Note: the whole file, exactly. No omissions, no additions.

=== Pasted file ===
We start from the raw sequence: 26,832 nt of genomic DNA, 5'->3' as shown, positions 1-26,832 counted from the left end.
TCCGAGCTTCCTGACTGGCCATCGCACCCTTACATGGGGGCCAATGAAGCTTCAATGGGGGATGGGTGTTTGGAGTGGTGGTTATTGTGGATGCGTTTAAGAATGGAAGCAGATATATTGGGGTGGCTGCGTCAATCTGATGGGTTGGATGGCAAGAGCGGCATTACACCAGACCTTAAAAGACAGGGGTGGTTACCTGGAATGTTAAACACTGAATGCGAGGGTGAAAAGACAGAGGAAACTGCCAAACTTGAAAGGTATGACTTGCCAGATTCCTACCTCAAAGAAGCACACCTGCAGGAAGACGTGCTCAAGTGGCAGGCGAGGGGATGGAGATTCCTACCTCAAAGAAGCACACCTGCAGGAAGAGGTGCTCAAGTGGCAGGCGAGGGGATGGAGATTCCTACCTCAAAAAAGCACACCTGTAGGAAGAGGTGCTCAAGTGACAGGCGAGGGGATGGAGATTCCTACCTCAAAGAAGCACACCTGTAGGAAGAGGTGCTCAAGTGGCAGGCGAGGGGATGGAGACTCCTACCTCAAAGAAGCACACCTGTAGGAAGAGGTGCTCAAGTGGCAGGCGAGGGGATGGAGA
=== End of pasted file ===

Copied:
We start from the raw sequence: 26,832 nt of genomic DNA, 5'->3' as shown, positions 1-26,832 counted from the left end.
TCCGAGCTTCCTGACTGGCCATCGCACCCTTACATGGGGGCCAATGAAGCTTCAATGGGGGATGGGTGTTTGGAGTGGTGGTTATTGTGGATGCGTTTAAGAATGGAAGCAGATATATTGGGGTGGCTGCGTCAATCTGATGGGTTGGATGGCAAGAGCGGCATTACACCAGACCTTAAAAGACAGGGGTGGTTACCTGGAATGTTAAACACTGAATGCGAGGGTGAAAAGACAGAGGAAACTGCCAAACTTGAAAGGTATGACTTGCCAGATTCCTACCTCAAAGAAGCACACCTGCAGGAAGACGTGCTCAAGTGGCAGGCGAGGGGATGGAGATTCCTACCTCAAAGAAGCACACCTGCAGGAAGAGGTGCTCAAGTGGCAGGCGAGGGGATGGAGATTCCTACCTCAAAAAAGCACACCTGTAGGAAGAGGTGCTCAAGTGACAGGCGAGGGGATGGAGATTCCTACCTCAAAGAAGCACACCTGTAGGAAGAGGTGCTCAAGTGGCAGGCGAGGGGATGGAGACTCCTACCTCAAAGAAGCACACCTGTAGGAAGAGGTGCTCAAGTGGCAGGCGAGGGGATGGAGA